Natural England’s answer to those facts is the implementation of their flawed policy of Hen Harrier brood management on the basis that it is essential for Hen Harrier conservation and will lead to an increase in the English population. That second assertion may be true during the breeding season but it totally ignores the fact that all of the evidence reveals that persecution is more problematic after the chicks disperse from their breeding grounds. Brood management will do nothing to prevent persecution despite claims to the contrary. Anyone who believes that the entire grouse shooting industry will wholeheartedly welcome an increase in the Hen Harrier population is at best delusional. There are members of the industry who won’t even tolerate the small number of birds that already reside in, or transit through, the uplands at the present time let alone an increased number.
Following the confirmation that brood management has taken place this year NERF fully expects an announcement in due course from Natural England stating how many eggs, or chicks were taken in to the scheme, what the hatching rates were from each clutch, what the fledging rates were and confirmation that the birds were released back onto the moors from which they were removed. The project calls for all of the chicks to be satellite tagged prior to release back to the wild and for reasons of transparency NERF expects to read a prompt press release when the birds either die naturally or ‘disappear’ in circumstances that suggest persecution was the probable cause. The press release should include the location of the last known fix from the satellite tag.
Whilst Natural England has the legal right to undertake brood management, because they licensed themselves to do it. However, there is no right way to do the wrong thing and there is, in NERF’s opinion no justification for pursuing the brood management of Hen Harriers. We often hear the Police say that they cannot arrest their way out of the Hen Harrier persecution problem and in part that may be true. However, it is also true that Government policy should not be influenced by individuals or organisations that rely on criminality for their industry to prosper.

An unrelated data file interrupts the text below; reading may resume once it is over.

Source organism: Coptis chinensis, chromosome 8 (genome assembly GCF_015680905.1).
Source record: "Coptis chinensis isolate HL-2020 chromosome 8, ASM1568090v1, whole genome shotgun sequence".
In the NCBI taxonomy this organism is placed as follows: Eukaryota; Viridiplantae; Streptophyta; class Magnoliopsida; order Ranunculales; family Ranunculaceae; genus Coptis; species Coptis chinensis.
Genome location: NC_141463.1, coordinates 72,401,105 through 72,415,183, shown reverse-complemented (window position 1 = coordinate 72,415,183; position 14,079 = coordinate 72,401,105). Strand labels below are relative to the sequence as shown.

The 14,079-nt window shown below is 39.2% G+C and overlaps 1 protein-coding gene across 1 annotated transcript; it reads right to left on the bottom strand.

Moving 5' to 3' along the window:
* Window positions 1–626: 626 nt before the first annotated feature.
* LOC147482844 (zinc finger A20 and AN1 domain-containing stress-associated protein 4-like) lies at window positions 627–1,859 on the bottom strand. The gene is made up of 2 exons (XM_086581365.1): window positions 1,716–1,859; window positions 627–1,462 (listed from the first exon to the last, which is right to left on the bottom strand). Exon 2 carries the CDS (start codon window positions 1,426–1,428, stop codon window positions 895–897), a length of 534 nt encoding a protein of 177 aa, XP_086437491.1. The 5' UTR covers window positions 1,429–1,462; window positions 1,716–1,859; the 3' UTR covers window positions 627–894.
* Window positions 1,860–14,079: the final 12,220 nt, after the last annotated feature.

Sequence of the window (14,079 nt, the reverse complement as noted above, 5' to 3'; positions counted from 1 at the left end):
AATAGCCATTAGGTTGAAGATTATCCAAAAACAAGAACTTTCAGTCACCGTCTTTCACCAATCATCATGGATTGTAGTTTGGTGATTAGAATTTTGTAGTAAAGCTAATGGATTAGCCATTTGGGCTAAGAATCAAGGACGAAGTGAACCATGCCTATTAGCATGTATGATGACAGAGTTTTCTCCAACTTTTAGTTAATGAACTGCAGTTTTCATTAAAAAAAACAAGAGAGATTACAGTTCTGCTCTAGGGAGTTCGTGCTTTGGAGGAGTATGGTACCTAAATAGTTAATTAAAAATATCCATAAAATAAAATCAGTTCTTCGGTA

Additionally we need to know how much of the significant cost of brood management is being borne, not by the industry which has created the problem through illegal persecution, but by the British tax payer.
Despite the hype that we can expect at the end of the breeding season, 2019 will not be a good year for Hen Harriers in England.
NERF
June 2019

2019-06-16T20:14:00+01:00June 16th, 2019|0 Comments

Tiger beetle mating season is here!

Tiger beetles mating on Erringden Moor (Sunday June 9th 2019)

After a very fruitful walk through Parrock Clough and Broadhead Clough where we saw and heard many birds, we followed the path up to Erringden Moor and were treated to a host of beautifully iridescent Tiger beetles, some alone, many flying around and also a pair mating. With such changeable weather recently we were lucky to enjoy a mostly rain-free day; the Tiger beetles obviously took advantage of the warm sun too!
2019-06-16T19:18:00+01:00June 16th, 2019|0 Comments

Galls on Lime

These are nail galls on the leaf of a Lime tree.
They are caused by a mites (Eriophyes lateannulatus) that is only about a tenth of a millimetre in size, which browse on the lower surface of the leaf.
Chemicals in their saliva cause the leaf cells to proliferate, creating these hollow galls.
The mites then move inside them to feed and breed in safety. They have no adverse effect on the tree.
It seems the mite Eriophyes tilliae prefers the Large-Leaved Lime and the galls are longer and pointed, whereas the mite Eriophyes lateannulatus prefers the Small-Leaved Lime and galls are shorter with rounded tips.
Common Lime can have either species of mite.
Nail Galls





2019-06-04T20:22:00+01:00June 4th, 2019|0 Comments